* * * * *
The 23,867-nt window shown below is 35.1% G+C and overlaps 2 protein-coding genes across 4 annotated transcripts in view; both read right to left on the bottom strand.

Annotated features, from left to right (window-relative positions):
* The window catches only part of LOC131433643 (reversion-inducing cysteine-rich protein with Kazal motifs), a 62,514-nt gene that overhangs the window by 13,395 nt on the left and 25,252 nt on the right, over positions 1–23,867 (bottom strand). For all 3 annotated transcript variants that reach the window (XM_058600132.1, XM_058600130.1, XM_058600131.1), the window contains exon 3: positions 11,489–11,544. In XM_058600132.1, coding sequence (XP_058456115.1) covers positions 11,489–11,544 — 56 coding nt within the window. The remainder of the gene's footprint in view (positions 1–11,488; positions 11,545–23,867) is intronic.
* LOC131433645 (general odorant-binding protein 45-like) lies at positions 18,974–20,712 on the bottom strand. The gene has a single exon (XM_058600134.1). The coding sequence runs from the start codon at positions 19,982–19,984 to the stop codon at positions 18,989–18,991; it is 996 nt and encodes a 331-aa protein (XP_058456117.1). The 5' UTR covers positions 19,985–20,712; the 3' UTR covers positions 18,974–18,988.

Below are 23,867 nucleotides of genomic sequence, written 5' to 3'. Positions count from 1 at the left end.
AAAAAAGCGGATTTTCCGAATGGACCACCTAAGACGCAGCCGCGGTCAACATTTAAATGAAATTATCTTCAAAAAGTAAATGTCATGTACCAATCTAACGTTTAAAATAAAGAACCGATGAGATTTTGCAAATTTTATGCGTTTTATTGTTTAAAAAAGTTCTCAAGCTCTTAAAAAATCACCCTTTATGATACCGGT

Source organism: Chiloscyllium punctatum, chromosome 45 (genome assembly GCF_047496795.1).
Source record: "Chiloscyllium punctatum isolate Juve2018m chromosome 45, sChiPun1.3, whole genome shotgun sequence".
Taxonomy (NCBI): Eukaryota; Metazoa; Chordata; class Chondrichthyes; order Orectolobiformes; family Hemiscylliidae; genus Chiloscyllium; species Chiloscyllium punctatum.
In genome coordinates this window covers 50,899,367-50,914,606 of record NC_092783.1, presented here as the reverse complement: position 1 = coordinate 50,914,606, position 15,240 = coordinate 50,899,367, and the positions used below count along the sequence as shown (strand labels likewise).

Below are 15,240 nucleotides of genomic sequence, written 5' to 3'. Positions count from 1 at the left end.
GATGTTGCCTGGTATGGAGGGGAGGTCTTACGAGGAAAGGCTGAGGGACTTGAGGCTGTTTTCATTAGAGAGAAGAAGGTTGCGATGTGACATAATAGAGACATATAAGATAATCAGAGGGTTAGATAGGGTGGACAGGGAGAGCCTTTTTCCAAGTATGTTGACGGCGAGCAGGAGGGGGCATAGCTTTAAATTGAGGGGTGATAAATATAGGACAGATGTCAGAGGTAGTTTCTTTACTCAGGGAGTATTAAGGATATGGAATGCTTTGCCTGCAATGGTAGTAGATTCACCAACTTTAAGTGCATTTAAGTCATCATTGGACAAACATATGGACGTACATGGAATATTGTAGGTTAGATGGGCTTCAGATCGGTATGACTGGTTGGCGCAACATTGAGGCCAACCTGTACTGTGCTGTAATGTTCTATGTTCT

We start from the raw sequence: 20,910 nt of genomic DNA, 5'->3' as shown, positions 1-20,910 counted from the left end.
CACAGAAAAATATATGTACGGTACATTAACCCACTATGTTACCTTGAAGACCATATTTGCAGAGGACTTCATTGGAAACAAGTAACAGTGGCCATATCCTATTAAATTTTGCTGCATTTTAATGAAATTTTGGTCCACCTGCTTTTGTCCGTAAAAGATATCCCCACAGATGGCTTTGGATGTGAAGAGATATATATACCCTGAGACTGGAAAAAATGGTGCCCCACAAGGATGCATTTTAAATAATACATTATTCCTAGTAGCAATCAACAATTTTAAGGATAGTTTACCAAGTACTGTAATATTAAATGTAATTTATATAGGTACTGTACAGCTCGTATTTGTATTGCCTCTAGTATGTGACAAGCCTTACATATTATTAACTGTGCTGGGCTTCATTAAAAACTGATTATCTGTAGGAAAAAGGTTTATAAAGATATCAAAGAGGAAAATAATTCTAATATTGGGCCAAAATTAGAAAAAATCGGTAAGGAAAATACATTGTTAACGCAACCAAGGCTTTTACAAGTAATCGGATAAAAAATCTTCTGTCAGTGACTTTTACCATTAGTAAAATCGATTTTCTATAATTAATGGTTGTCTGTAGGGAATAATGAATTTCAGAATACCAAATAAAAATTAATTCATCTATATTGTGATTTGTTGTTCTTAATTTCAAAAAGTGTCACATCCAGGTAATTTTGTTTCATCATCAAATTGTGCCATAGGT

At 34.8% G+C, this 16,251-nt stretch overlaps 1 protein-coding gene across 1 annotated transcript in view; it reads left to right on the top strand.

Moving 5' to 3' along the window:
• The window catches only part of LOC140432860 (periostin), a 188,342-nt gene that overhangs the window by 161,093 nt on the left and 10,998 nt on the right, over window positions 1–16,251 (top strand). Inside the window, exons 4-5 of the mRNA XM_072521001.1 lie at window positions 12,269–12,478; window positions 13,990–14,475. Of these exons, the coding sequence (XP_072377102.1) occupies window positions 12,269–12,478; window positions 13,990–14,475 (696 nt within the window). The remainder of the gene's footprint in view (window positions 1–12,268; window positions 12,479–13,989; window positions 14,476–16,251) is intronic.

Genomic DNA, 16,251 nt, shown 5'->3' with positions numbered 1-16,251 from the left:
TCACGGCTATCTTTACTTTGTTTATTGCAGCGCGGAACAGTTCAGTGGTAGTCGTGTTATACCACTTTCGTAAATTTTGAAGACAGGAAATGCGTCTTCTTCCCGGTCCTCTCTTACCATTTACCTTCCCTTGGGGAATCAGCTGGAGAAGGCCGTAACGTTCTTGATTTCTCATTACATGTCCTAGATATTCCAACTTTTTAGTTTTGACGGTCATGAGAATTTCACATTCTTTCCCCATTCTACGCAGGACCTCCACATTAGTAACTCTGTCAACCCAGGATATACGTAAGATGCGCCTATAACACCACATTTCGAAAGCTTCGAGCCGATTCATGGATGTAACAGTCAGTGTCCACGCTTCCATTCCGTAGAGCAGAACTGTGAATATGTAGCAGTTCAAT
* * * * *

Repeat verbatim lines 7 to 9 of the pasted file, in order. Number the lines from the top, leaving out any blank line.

Source organism: Chiloscyllium punctatum, chromosome 45 (genome assembly GCF_047496795.1).
Source record: "Chiloscyllium punctatum isolate Juve2018m chromosome 45, sChiPun1.3, whole genome shotgun sequence".
Taxonomy (NCBI): Eukaryota; Metazoa; Chordata; class Chondrichthyes; order Orectolobiformes; family Hemiscylliidae; genus Chiloscyllium; species Chiloscyllium punctatum.